Hooded Grebe: The Bird that Created a National Park

The hooded grebe is a curious species that's in danger of extinction. This bird migrates during the winter, since the lagoons it lives in freeze.
Hooded Grebe: The Bird that Created a National Park

Last update: 22 January, 2021

Some animals are known for their size, speed, or ability to fly long distances. However, the hooded grebe can be “proud” of creating a national park – in Argentina. Find out more in this article.

Who is the hooded grebe?

Its scientific name is Podiceps gallardoi, and it’s a small bird that lives in the Argentinean Patagonia. Specifically, it lives in the province of Santa Cruz. With an appearance similar to a duck, this bird was discovered in 1974. Its feathers are black and white and it has a black beak, brown head, and a reddish circle around the eyes.

It reproduces in high plateau lagoons, where it lives during spring and summer. That is, between the months of March and September. There, the environment is cold and windy even in the “good” months, and vegetation is scarce, typical of the Patagonian steppe.

When the winter season arrives, the lagoons freeze and the hooded grebe must migrate. For years, researchers studied this animal to determine where it spent its winters. Finally, they discovered that it traveled to estuaries and the Atlantic coast.

Another characteristic that the study of this species revealed is that they fly at night, live in large groups, and swim and dive very well.

Two grebes floating on water in the dark, looking at one another.

Threats to the hooded grebe

The hooded grebe produces a wonderful sexual courtship and, after finding a partner, builds a floating nest. Females lay two eggs, but only one of the chicks survives. One of the main problems of the species is that gulls, the coots, and minks feed on their eggs and young. As for coots and minks, man artificially introduced both to the region.

In addition, we can’t ignore the proliferation of rainbow trout, which eat the hooded grebe’s food. In addition, climate change increases wind speeds and causes great droughts, thus reducing the bird’s reproductive habitat.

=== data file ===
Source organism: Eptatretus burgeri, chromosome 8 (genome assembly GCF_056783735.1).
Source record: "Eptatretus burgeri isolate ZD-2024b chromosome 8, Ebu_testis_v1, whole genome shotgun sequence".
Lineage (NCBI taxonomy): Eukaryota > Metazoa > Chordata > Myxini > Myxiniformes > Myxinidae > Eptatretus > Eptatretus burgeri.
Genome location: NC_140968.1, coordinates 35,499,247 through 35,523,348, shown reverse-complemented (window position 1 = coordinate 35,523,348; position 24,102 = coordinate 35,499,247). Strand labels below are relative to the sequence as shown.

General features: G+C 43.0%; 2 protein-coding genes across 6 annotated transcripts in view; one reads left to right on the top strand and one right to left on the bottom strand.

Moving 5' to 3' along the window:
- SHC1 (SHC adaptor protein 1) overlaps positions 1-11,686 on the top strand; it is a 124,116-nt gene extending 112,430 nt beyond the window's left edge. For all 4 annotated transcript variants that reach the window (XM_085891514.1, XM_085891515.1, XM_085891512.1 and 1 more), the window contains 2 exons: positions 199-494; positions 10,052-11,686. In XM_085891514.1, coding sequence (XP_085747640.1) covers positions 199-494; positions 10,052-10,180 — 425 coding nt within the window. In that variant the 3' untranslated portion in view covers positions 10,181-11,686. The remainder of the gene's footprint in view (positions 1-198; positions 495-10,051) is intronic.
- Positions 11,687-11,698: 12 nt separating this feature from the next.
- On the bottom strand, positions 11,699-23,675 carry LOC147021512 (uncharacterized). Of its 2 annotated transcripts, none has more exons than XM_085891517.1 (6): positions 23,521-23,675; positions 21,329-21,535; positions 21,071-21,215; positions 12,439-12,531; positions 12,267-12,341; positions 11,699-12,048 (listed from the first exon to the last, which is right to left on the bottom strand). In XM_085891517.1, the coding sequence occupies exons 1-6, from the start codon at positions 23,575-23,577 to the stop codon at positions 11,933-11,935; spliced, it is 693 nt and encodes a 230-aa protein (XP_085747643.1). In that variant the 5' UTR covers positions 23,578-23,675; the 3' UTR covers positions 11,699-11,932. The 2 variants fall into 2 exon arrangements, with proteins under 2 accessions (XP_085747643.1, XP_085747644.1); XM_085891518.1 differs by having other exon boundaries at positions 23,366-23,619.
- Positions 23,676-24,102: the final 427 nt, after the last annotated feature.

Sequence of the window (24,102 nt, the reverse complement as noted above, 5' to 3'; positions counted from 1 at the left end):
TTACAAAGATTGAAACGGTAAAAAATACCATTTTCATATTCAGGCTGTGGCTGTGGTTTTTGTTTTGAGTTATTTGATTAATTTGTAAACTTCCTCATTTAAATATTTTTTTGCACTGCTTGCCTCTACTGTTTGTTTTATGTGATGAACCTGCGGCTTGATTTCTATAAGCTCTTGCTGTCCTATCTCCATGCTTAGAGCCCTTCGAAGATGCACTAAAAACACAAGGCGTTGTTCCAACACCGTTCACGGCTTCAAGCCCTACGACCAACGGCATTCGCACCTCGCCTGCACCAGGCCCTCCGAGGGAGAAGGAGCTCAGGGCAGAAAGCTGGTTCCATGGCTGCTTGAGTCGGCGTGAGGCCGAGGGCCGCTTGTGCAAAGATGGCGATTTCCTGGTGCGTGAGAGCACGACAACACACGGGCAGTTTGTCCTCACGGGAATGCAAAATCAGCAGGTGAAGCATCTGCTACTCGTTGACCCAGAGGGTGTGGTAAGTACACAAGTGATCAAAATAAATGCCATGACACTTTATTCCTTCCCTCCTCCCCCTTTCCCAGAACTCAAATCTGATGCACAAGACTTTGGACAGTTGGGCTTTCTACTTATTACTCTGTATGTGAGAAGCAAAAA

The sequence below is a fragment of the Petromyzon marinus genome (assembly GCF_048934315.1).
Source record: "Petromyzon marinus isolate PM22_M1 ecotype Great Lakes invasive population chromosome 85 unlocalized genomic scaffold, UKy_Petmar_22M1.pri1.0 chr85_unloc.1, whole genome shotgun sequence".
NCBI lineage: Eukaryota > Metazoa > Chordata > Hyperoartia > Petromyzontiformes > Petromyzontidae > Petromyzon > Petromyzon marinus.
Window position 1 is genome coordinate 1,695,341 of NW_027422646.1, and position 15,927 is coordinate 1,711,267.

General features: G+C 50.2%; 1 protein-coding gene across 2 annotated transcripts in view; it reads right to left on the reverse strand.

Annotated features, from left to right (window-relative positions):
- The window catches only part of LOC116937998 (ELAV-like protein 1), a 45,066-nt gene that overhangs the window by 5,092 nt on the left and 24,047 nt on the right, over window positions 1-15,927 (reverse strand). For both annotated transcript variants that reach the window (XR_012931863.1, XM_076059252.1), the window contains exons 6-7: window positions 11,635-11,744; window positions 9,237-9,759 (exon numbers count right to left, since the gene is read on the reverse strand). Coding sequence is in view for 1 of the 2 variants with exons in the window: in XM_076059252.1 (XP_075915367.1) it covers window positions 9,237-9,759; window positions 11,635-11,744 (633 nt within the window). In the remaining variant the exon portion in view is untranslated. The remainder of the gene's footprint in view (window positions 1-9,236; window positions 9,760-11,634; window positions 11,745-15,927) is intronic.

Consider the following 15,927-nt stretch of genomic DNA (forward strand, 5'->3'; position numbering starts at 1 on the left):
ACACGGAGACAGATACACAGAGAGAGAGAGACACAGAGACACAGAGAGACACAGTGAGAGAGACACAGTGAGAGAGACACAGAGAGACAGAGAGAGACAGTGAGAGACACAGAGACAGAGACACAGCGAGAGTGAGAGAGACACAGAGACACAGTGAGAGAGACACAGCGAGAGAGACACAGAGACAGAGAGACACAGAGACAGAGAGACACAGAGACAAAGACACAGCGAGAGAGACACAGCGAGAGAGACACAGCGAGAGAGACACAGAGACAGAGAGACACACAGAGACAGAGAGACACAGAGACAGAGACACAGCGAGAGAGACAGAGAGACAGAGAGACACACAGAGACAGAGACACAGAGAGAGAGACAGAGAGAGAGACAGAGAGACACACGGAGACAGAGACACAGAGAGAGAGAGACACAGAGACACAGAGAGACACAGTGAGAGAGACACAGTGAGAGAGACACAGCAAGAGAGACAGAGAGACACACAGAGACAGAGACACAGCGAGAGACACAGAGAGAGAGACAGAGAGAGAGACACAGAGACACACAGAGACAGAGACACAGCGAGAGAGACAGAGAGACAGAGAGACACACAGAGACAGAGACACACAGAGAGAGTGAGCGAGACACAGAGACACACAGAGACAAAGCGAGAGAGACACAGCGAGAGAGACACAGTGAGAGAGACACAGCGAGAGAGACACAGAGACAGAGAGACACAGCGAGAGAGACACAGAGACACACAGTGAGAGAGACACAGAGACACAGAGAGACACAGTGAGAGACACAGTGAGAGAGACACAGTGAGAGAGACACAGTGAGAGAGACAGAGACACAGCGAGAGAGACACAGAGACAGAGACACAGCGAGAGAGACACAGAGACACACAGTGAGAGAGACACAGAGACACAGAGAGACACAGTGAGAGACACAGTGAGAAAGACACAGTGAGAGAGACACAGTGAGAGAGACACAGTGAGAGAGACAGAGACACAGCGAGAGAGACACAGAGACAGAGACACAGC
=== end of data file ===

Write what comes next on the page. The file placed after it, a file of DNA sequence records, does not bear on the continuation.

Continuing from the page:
The population of this species has decreased by 80% in the last two decades. In fact, experts believe that there are currently only about 800 specimens. To avoid extinction in the coming years, a project was carried out to create a national park to protect them.

The Patagonia National Park and the hooded grebe

One of the symbols of Patagonian nature, the hooded grebe, was responsible for creating a reserve of more than 190 square miles. This is the area where the bird lives and reproduces, which surrounds the important Lake Buenos Aires, in the middle of the steppe.

Currently, a group of biologists is in charge of continuously monitoring the population of the species. They conduct censuses, study its migratory route, evaluate threats, and take direct action. For example, controlling minks and gulls so that they don’t eat the eggs and chicks and, of course, raising awareness in the area communities.

A grebe swimming on the water.

Patagonia National Park was founded in 2014. Besides saving this native “duck”, the objective of the protectionists is to avoid the misuse of the area’s great water reserves. These rivers, streams, and springs guarantee drinking water in a very wide area.

Among these bodies of water, the lagoons and wetlands stand out. There, several migratory birds nest and feed, and of course, the hooded grebe is among them. It’s not the only animal that this enclosure protects, since some species of lizards also live in the area, which scientists haven’t yet studied.

The good news? Since the project began in 2009, and the national park was founded five years later, the number of hooded grebe specimens has stabilized. There’s still a long way to go, since the next step is to make the census yield positive results. That is, to have more specimens than the previous season.

For now, this small bird, quite unknown and vulnerable, has become a symbol of the area and, of course, the ‘founder’ of a national park.

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